Spotting and Dealing with Fake Antivirus Messages

Spotting and Dealing with Fake Antivirus Messages

One of the most popular online scams in recent years is the sending of fake antivirus messages to people as they are working on their computer. This type of “scareware” claims that your computer has been infected with some sort of malware and you need to take action to get rid of it before it eats your computer alive.

In some cases, the goal is to get you to buy antivirus software from them. This could also be a phishing exercise to get hold of your personal data. In worst-case scenarios, these fake messages are designed to get you to download malware which will harm your computer.

The most obvious solution is to get either Norton or McAfee antivirus software and update it regularly with the most up-to-date protection for the new viruses and so on that are always emerging. It will take time when you first upload the program but once you have, you can set the updates to get uploaded automatically, with the program running in the background so it won’t interfere with your most important tasks.

Even taking these measures, it pays to be vigilant because new threats are happening all the time. There are a few places to watch out for them.

1. Ads

Clicking on harmless-looking ads could end up being your worst nightmare. Avoid flashing ads, and ones that tell you that you have hundreds of viruses. Don’t believe them when they say which type of malware you have. The cybercriminals’ goals are to panic you and get you to do something foolish such as buy something, give away personal data, or download the very malware you are scared of.

2. Pop-Ups

Many browsers suppress pop-ups because they are known to be infected with malware. Or, their messaging is all about malware you supposedly have on your computer.

They can be difficult to get off the screen because there is no X, or the X just produces another pop-up. They will often fill the screen, and prevent you from closing the browser. In some cases they might even warn you not to shut down your computer because of the supposed damage the malware might cause. In many cases, a restart might be just what you need to get rid of the annoying threat.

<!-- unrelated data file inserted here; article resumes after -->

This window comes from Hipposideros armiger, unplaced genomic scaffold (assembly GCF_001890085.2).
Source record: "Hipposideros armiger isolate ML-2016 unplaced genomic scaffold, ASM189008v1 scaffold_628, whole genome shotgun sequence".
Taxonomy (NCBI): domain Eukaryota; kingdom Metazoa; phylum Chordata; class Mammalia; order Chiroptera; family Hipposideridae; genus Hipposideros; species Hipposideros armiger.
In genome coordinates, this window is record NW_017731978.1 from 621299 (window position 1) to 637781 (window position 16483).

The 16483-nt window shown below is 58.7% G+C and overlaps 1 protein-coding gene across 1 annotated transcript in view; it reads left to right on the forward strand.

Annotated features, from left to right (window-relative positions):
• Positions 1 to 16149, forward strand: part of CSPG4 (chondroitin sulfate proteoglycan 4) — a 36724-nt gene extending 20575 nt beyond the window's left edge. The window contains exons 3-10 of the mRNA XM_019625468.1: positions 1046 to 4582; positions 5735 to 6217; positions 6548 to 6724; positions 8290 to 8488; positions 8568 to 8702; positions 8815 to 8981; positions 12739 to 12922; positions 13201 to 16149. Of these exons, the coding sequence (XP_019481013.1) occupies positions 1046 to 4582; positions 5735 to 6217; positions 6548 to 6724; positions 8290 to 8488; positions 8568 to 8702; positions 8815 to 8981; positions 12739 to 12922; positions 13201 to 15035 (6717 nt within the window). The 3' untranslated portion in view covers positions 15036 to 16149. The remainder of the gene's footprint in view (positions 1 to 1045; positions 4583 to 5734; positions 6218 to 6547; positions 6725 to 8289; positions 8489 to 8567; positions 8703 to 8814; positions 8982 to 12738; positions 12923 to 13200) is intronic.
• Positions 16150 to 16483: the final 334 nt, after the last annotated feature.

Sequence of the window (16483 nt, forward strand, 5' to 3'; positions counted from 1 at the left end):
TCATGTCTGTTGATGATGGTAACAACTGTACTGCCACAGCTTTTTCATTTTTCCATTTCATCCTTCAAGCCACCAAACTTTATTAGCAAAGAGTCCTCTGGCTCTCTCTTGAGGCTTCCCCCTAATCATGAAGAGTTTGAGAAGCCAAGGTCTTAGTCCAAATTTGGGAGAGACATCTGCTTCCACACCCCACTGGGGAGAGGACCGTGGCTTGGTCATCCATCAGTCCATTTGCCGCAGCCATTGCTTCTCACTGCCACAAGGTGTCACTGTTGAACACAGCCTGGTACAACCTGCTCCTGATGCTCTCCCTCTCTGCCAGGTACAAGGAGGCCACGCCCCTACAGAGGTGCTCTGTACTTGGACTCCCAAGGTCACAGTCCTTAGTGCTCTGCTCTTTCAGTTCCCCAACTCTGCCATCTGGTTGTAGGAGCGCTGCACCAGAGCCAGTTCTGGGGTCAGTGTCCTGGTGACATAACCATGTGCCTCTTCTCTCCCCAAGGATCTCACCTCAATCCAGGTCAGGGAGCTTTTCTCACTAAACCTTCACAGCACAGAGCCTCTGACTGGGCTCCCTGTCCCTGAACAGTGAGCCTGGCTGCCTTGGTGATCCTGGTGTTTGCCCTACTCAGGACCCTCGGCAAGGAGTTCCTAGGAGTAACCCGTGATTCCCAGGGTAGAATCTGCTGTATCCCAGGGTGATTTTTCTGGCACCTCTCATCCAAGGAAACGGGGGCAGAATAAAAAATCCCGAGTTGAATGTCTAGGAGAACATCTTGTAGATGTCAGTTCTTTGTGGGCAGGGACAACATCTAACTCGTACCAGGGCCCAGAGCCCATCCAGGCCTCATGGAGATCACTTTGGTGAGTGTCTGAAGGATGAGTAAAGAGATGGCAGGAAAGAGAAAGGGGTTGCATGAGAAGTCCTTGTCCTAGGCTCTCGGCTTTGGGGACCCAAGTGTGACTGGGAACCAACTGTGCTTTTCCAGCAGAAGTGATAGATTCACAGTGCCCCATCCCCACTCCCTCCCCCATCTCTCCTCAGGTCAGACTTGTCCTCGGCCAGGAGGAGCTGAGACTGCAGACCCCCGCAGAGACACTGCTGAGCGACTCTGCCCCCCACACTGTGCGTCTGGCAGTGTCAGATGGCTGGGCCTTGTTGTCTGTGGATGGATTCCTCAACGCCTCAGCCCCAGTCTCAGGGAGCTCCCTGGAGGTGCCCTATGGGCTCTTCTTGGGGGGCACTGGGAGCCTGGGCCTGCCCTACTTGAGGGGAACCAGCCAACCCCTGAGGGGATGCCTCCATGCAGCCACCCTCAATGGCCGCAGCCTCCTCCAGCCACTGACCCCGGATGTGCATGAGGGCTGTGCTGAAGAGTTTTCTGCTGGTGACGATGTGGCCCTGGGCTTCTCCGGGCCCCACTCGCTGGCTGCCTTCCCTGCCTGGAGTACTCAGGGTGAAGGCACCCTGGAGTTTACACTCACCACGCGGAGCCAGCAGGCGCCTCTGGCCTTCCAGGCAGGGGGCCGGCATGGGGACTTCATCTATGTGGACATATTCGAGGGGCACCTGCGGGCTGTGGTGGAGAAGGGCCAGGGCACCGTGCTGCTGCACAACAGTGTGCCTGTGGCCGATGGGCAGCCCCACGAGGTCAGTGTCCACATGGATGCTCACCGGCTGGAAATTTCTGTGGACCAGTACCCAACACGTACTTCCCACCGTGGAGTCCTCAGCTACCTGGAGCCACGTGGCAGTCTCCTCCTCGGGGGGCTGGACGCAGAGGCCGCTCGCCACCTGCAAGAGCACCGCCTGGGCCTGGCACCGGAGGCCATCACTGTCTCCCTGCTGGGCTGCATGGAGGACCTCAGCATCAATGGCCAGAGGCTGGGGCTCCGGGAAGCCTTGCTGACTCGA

The messaging will usually emphasize how urgent it is to deal with the threat in the hope you will do something hasty and foolish.

3. System Tray Notifications

These can pop up on the lower right of your screen and be very scary because they look so official. Windows 8 and 10 are most vulnerable to this type of threat. It can be difficult to get the message to go away even when you click the X.

The language will be similar in terms of scare factor and urgency.

What to Do If You Think You Have a Fake Alert

The main thing is not to panic. Don’t do anything it asks. Don’t keep clicking. Read what it says first to determine it is a fake. The software they are trying to sell will usually have a vague name and there will be few details about the benefits of the item. Also look for bad grammar, spelling and punctuation. Don’t start filling out any forms. Never give them credit card data.

Some scammers will pretend it is a request to update your annual Norton or McAfee subscription, but these companies would never approach you in this manner, but rather, via the program interface and/or email.

Go to Google and search for the product name. You will usually find it is a fake and often also discover advice on how to get rid of the inconvenient message.

Once you are sure you know what you are dealing with, close your browser using Control+Alt+Delete, not the X on the ad or the browser.

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